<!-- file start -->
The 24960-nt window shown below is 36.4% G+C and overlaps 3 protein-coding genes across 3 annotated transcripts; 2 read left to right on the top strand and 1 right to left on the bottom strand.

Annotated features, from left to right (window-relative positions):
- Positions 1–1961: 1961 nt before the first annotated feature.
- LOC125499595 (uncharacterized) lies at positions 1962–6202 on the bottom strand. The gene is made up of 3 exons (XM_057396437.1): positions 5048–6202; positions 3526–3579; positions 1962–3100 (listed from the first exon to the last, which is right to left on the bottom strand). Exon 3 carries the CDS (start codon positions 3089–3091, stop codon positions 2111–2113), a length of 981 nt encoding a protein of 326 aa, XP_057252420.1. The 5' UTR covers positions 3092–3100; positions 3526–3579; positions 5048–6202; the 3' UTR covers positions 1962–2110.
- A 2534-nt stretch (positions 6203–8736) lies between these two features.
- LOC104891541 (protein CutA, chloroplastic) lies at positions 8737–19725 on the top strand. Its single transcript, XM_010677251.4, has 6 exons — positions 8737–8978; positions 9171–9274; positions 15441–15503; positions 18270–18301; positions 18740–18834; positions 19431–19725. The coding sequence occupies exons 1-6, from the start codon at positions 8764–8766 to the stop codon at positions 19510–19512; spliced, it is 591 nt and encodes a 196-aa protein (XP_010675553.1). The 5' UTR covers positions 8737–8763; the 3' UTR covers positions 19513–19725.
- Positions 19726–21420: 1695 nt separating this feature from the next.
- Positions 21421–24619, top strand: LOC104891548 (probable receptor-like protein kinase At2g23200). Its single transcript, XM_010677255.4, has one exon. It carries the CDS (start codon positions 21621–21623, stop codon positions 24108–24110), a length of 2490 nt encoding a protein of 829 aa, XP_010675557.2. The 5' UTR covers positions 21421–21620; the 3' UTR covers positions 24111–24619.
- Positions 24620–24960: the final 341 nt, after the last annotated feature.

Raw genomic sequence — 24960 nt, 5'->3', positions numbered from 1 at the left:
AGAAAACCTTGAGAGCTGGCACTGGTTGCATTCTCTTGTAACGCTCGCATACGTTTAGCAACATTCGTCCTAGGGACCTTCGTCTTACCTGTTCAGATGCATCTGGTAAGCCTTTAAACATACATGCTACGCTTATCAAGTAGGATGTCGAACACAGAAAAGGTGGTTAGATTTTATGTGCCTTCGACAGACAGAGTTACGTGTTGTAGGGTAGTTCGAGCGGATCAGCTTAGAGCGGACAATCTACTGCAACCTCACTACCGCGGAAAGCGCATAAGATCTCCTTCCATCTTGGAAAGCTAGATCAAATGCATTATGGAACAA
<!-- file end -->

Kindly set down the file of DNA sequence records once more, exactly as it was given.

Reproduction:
The 24960-nt window shown below is 36.4% G+C and overlaps 3 protein-coding genes across 3 annotated transcripts; 2 read left to right on the top strand and 1 right to left on the bottom strand.

Annotated features, from left to right (window-relative positions):
- Positions 1–1961: 1961 nt before the first annotated feature.
- LOC125499595 (uncharacterized) lies at positions 1962–6202 on the bottom strand. The gene is made up of 3 exons (XM_057396437.1): positions 5048–6202; positions 3526–3579; positions 1962–3100 (listed from the first exon to the last, which is right to left on the bottom strand). Exon 3 carries the CDS (start codon positions 3089–3091, stop codon positions 2111–2113), a length of 981 nt encoding a protein of 326 aa, XP_057252420.1. The 5' UTR covers positions 3092–3100; positions 3526–3579; positions 5048–6202; the 3' UTR covers positions 1962–2110.
- A 2534-nt stretch (positions 6203–8736) lies between these two features.
- LOC104891541 (protein CutA, chloroplastic) lies at positions 8737–19725 on the top strand. Its single transcript, XM_010677251.4, has 6 exons — positions 8737–8978; positions 9171–9274; positions 15441–15503; positions 18270–18301; positions 18740–18834; positions 19431–19725. The coding sequence occupies exons 1-6, from the start codon at positions 8764–8766 to the stop codon at positions 19510–19512; spliced, it is 591 nt and encodes a 196-aa protein (XP_010675553.1). The 5' UTR covers positions 8737–8763; the 3' UTR covers positions 19513–19725.
- Positions 19726–21420: 1695 nt separating this feature from the next.
- Positions 21421–24619, top strand: LOC104891548 (probable receptor-like protein kinase At2g23200). Its single transcript, XM_010677255.4, has one exon. It carries the CDS (start codon positions 21621–21623, stop codon positions 24108–24110), a length of 2490 nt encoding a protein of 829 aa, XP_010675557.2. The 5' UTR covers positions 21421–21620; the 3' UTR covers positions 24111–24619.
- Positions 24620–24960: the final 341 nt, after the last annotated feature.

Raw genomic sequence — 24960 nt, 5'->3', positions numbered from 1 at the left:
AGAAAACCTTGAGAGCTGGCACTGGTTGCATTCTCTTGTAACGCTCGCATACGTTTAGCAACATTCGTCCTAGGGACCTTCGTCTTACCTGTTCAGATGCATCTGGTAAGCCTTTAAACATACATGCTACGCTTATCAAGTAGGATGTCGAACACAGAAAAGGTGGTTAGATTTTATGTGCCTTCGACAGACAGAGTTACGTGTTGTAGGGTAGTTCGAGCGGATCAGCTTAGAGCGGACAATCTACTGCAACCTCACTACCGCGGAAAGCGCATAAGATCTCCTTCCATCTTGGAAAGCTAGATCAAATGCATTATGGAACAA